White Paper: High Performance ZVS Buck Regulator Removes Barriers To Increased Power Throughput In Wide Input Range Point-Of-Load Applications

High Performance ZVS Buck Regulator Removes Barriers To Increased Power Throughput In Wide Input Range Point-Of-Load Applications

Over the past few years, the industry has seen significant improvements in device packaging,
silicon integration and MOSFET technology, yielding highly integrated, compact solutions. While these solutions work well over a narrow voltage range, the efficiency and throughput power tend to drop slightly at modest step-down ratios of 10:1 or 12:1 and fall off dramatically when they are subjected to a wide input range that can be higher, with a step-ratio approaching 36:1. This paper will illustrate the challenges of hard switching in a moderate and high switching frequency environment by comparing simulation models of two designs using the conventional buck regulator topology.

This paper introduces and details the challenges that have existed up to now when attempting to operate the conventional Buck Topology at high input voltage and switching frequency. Operation of a buck converter at high frequency and input voltage is desirable to reduce the overall size of a power system solution so that it could be used to replace dual conversion stages and operate over a wider input range at high efficiency. In order to operate at higher switching frequencies, turn-on losses of the high-side MOSFET need to be reduced or eliminated.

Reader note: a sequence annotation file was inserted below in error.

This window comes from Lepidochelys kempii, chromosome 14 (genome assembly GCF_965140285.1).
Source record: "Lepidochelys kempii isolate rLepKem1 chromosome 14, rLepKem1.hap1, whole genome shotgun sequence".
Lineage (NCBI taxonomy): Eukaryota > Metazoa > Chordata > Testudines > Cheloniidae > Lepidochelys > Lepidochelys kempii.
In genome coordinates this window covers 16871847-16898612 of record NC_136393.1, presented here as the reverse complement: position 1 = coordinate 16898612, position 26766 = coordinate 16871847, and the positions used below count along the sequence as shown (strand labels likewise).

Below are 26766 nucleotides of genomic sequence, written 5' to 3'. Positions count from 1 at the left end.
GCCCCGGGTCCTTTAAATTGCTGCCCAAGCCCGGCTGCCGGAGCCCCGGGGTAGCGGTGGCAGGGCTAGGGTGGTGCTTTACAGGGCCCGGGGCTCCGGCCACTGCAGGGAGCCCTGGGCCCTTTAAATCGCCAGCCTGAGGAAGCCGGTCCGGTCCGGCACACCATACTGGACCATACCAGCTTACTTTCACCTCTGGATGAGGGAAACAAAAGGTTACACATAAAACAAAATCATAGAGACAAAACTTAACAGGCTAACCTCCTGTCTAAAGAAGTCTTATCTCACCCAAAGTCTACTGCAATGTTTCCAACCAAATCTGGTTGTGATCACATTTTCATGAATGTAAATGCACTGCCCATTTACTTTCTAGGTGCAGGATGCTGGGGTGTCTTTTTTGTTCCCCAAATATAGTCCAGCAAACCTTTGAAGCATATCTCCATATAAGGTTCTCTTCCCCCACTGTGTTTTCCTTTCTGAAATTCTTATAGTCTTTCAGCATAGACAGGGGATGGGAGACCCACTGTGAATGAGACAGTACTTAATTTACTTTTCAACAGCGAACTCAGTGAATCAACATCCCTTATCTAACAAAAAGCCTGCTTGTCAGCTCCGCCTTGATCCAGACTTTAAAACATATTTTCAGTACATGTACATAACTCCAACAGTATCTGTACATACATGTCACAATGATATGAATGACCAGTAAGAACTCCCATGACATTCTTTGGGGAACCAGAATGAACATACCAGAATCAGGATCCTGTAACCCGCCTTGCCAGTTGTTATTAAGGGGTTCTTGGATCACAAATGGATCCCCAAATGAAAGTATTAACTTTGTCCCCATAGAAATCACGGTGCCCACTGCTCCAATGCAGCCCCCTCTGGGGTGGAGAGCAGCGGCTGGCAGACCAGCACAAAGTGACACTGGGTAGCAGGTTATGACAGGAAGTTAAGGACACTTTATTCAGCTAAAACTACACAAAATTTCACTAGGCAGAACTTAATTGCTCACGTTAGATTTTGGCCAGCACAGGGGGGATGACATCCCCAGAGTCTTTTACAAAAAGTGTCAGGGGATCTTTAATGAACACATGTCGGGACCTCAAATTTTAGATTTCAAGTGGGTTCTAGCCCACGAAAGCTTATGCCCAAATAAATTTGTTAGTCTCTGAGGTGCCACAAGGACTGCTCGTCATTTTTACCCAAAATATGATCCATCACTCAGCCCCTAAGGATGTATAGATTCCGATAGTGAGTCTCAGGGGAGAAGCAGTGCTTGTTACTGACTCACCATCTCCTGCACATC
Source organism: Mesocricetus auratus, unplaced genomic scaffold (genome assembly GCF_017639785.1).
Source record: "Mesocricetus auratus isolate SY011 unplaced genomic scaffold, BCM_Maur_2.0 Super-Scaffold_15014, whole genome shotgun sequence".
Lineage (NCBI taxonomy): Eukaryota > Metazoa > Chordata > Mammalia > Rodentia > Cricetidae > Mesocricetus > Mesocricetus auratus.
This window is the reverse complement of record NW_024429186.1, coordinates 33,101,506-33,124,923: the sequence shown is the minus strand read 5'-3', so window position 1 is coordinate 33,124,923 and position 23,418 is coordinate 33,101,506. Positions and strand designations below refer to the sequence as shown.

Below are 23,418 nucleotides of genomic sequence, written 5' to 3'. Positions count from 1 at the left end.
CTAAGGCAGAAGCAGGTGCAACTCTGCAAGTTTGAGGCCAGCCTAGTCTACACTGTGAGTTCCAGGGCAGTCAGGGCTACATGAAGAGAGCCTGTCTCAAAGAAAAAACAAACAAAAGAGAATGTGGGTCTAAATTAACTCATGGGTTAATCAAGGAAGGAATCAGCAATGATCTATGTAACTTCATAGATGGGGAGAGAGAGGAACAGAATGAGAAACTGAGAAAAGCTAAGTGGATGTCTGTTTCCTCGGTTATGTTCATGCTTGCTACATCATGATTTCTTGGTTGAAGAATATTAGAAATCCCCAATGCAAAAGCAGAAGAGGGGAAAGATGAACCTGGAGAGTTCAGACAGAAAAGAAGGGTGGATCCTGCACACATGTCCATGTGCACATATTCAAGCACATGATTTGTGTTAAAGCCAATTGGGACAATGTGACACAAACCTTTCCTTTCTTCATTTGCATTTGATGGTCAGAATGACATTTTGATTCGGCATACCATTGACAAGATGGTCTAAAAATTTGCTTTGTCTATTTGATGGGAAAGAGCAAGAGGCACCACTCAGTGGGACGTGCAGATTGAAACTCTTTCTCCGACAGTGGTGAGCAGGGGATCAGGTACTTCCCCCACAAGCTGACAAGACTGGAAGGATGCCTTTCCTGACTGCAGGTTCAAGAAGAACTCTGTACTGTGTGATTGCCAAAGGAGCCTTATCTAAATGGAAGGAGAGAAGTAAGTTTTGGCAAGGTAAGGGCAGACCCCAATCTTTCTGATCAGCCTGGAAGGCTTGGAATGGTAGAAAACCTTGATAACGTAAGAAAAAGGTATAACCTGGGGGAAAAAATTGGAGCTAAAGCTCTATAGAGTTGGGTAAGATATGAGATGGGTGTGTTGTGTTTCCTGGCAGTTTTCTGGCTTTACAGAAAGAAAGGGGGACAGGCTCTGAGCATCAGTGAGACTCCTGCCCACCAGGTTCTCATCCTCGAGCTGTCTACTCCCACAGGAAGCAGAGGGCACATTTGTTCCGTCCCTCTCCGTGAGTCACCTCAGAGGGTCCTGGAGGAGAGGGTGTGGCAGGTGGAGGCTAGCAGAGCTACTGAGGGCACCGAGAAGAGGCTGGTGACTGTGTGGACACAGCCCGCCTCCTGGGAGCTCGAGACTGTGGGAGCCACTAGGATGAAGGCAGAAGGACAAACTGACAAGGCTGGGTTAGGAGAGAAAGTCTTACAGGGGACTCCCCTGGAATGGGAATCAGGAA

ZVS Buck Topology is presented as the means to achieve the required size reduction without reducing throughput power. A new product, called the PI33XX is introduced that utilizes a Picor high performance silicon controller architecture and contains the necessary features to allow wide input range 8 V – 36 V input to various outputs such as 1 V, 2.5 V, 3.3 V, 5 V, 12 V and 15 V at high throughput power and efficiency. Finally, the same high performance silicon controller architecture can be used to address hard switching applications that are typically done with either Boost or Buck-Boost topologies, yielding significant throughput power and density improvements.

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